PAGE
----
President Yoweri Museveni, the new chairman of the East African Community has objected to European Union sanctions on Burundi and threats to the economic prosperity of Kenya.
Museveni was speaking at the 18th Ordinary Summit of EAC Heads of State held in Dar es Salaam, Tanzania on Saturday.
The Summit tasked him to lead a delegation to Brussels to discuss EPA [Economic Partnership Agreement] with the EU and the matter of sanctions over Burundi.
“We don’t agree with the EU placing unilateral sanctions on Burundi,” Museveni told the summit.
“It’s part of why we have not signed the EPA. Burundi is our member and no action should be taken against it without our input. Our house is our house.”
On 29 September 2016, the Council renewed the EU restrictive measures against Burundi until 31 October 2017.
These measures consist of a travel ban and asset freeze against four persons whose activities were deemed to be undermining democracy or obstructing the search for a political solution to the crisis in Burundi.
These activities include acts of violence, repression or incitement to violence, and acts which constitute serious human rights violations.
The EU had repeatedly and continuously called on all parties to refrain from, and to condemn, any acts of violence.
It said this was essential if the conditions for progress in the search for a political solution to the crisis are to be put in place and maintained.
The Council considered that the absence of progress in the situation regarding the four persons under restrictive measures justified the prolongation of the sanctions.
On Saturday, Museveni and Tanzania’s John Magufuli called the EU to lift sanctions on Burundi, but a diplomatic for the European bloc dismissed the appeal.
“This is our problem. We don’t want the European Union to take measures against a member state without discussions with us,” said Museveni, who is EAC president and lead mediator in Burundi’s seemingly intractable two-year-old political crisis.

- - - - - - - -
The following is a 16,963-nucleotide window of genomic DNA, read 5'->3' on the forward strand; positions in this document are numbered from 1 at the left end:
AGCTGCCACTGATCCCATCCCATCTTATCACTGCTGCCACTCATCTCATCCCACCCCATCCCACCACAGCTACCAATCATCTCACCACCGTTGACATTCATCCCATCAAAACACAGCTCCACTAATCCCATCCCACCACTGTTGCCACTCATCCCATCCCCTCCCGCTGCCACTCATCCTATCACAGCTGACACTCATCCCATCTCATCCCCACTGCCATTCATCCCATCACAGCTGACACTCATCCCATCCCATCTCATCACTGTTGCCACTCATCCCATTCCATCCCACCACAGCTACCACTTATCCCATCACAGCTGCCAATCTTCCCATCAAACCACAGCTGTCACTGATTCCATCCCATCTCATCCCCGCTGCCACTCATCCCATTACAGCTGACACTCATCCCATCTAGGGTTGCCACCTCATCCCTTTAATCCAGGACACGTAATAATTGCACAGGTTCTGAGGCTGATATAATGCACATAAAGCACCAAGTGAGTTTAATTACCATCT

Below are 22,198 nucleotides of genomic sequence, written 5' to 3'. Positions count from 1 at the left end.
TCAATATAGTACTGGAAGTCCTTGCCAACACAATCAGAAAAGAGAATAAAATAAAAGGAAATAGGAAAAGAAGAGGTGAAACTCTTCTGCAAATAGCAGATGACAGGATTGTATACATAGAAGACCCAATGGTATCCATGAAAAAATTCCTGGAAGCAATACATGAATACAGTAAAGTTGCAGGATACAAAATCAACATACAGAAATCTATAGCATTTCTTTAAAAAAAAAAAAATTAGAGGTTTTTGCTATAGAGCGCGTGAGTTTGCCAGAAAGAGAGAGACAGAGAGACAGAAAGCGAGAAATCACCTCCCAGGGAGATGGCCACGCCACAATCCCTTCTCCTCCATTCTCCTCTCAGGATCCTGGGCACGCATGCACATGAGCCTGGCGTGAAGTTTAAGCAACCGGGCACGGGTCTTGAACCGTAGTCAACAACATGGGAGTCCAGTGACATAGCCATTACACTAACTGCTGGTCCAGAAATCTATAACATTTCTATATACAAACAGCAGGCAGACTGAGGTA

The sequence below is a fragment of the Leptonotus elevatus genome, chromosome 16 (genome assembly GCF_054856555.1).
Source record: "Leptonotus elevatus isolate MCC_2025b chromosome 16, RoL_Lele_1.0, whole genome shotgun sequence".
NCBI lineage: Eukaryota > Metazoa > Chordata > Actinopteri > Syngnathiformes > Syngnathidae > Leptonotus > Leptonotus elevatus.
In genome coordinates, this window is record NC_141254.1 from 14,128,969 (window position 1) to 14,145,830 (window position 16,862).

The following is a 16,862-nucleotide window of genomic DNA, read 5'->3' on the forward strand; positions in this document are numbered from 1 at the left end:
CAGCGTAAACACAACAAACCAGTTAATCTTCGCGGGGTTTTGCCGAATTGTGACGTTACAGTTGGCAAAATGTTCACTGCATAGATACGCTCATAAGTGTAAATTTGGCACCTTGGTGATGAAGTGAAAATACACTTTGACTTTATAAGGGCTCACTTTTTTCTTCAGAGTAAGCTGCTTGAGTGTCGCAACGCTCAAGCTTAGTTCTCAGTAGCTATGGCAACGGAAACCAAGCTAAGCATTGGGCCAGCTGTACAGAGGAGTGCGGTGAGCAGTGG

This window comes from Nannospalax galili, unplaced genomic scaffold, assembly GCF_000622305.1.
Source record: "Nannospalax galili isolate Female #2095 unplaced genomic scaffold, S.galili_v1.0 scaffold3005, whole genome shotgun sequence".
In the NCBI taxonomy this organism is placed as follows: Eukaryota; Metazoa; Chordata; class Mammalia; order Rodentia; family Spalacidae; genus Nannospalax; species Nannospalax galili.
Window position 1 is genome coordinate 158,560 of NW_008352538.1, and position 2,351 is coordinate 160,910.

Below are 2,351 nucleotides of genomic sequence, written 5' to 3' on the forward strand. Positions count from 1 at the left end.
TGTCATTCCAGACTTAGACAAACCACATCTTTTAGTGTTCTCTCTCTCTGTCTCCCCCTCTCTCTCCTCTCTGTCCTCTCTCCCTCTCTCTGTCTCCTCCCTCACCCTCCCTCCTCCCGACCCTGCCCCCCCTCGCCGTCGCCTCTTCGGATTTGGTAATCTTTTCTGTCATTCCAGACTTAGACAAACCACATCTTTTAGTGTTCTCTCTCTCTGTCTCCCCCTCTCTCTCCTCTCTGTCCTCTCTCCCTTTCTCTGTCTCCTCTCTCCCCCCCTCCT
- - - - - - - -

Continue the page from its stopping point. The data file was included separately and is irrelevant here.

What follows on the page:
Tanzania’s president said Europe should be focused on its own issues.
“They are taking sanctions against Burundi when they too are facing difficulties at home, like the Brexit,” Magufuli said.
But EU ambassador to Tanzania and the EAC, Roeland van de Geer, told AFP that “sanctions remain as long as the situation does not change”.
Museveni also spoke on EU’s threats to the economic prosperity of the neighbouring Kenya.
“Even before I lead that delegation, I must say we object to threats to harm Kenya by the EU,” Museveni said.
He added: “We are harmonising our stand on this matter and we ask that EU exercises patience.”
Last year, Kenya secured safeguards to protect its primary industries from the European Union after it ratified a trade deal with Brussels allowing continued unrestricted access of its exports to the bloc.
The deal signed by Kenya offers insights to other East Africa Community members, notably Tanzania and Burundi, which have hesitated to sign the EPA for fear that it will derail their industrialisation plans.
The EPA Kenya ratified protects sensitive products such as dairy products, fruits and vegetables, fish, textiles and clothing, footwear, and vehicles from competition from European exporters for 15 years.
Other products excluded from liberalisation include chemicals, plastics, wood-based paper, ceramic products, glassware, articles of base metal, and wines and spirits.
The EPA will see Kenya allow EU imports to compete across 80 per cent of its tariffs, going by value.
Kenya even legalised the trade pact it signed with the EU on September 1 as it sought to protect its exports to the EU market from taxes and quota restrictions.
The EU had given Kenya four months from October 2 until February 2, 2017 for its lawmakers to approve the agreement as a demonstration of the country’s commitment to the trade deal.
Rwanda also signed the agreement but it is yet to ratify it while Uganda has expressed a commitment to sign.